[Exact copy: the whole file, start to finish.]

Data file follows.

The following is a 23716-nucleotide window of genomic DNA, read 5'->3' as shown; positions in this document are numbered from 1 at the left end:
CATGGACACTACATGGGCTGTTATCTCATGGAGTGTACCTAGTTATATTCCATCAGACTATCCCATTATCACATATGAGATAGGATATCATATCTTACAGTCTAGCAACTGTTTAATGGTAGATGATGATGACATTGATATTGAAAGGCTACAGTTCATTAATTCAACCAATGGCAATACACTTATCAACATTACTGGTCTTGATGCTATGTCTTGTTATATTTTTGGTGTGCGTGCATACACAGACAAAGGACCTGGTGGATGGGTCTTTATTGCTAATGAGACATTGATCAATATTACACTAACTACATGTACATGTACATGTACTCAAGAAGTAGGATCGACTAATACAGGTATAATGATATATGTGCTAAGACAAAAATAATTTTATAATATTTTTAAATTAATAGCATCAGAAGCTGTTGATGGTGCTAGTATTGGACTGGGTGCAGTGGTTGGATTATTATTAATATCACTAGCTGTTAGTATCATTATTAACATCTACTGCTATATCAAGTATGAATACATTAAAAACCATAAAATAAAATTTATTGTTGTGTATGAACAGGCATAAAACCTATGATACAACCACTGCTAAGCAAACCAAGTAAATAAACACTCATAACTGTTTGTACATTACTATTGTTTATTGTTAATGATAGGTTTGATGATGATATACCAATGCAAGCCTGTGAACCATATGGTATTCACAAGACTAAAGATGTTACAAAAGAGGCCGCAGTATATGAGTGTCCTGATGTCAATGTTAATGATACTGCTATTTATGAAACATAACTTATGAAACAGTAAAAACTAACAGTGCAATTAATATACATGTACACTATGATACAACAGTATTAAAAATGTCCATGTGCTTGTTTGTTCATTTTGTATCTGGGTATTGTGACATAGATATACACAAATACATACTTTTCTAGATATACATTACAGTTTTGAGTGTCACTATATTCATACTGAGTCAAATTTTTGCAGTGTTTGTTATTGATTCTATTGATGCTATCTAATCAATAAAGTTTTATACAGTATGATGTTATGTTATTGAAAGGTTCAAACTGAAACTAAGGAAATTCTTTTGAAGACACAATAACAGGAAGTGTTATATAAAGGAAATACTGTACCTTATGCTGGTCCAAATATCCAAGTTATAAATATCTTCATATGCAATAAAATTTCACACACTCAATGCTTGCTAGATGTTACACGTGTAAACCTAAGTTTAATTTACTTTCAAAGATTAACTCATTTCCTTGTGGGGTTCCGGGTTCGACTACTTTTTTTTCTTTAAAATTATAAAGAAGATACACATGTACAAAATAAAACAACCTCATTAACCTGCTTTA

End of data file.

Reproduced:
The following is a 23716-nucleotide window of genomic DNA, read 5'->3' as shown; positions in this document are numbered from 1 at the left end:
CATGGACACTACATGGGCTGTTATCTCATGGAGTGTACCTAGTTATATTCCATCAGACTATCCCATTATCACATATGAGATAGGATATCATATCTTACAGTCTAGCAACTGTTTAATGGTAGATGATGATGACATTGATATTGAAAGGCTACAGTTCATTAATTCAACCAATGGCAATACACTTATCAACATTACTGGTCTTGATGCTATGTCTTGTTATATTTTTGGTGTGCGTGCATACACAGACAAAGGACCTGGTGGATGGGTCTTTATTGCTAATGAGACATTGATCAATATTACACTAACTACATGTACATGTACATGTACTCAAGAAGTAGGATCGACTAATACAGGTATAATGATATATGTGCTAAGACAAAAATAATTTTATAATATTTTTAAATTAATAGCATCAGAAGCTGTTGATGGTGCTAGTATTGGACTGGGTGCAGTGGTTGGATTATTATTAATATCACTAGCTGTTAGTATCATTATTAACATCTACTGCTATATCAAGTATGAATACATTAAAAACCATAAAATAAAATTTATTGTTGTGTATGAACAGGCATAAAACCTATGATACAACCACTGCTAAGCAAACCAAGTAAATAAACACTCATAACTGTTTGTACATTACTATTGTTTATTGTTAATGATAGGTTTGATGATGATATACCAATGCAAGCCTGTGAACCATATGGTATTCACAAGACTAAAGATGTTACAAAAGAGGCCGCAGTATATGAGTGTCCTGATGTCAATGTTAATGATACTGCTATTTATGAAACATAACTTATGAAACAGTAAAAACTAACAGTGCAATTAATATACATGTACACTATGATACAACAGTATTAAAAATGTCCATGTGCTTGTTTGTTCATTTTGTATCTGGGTATTGTGACATAGATATACACAAATACATACTTTTCTAGATATACATTACAGTTTTGAGTGTCACTATATTCATACTGAGTCAAATTTTTGCAGTGTTTGTTATTGATTCTATTGATGCTATCTAATCAATAAAGTTTTATACAGTATGATGTTATGTTATTGAAAGGTTCAAACTGAAACTAAGGAAATTCTTTTGAAGACACAATAACAGGAAGTGTTATATAAAGGAAATACTGTACCTTATGCTGGTCCAAATATCCAAGTTATAAATATCTTCATATGCAATAAAATTTCACACACTCAATGCTTGCTAGATGTTACACGTGTAAACCTAAGTTTAATTTACTTTCAAAGATTAACTCATTTCCTTGTGGGGTTCCGGGTTCGACTACTTTTTTTTCTTTAAAATTATAAAGAAGATACACATGTACAAAATAAAACAACCTCATTAACCTGCTTTA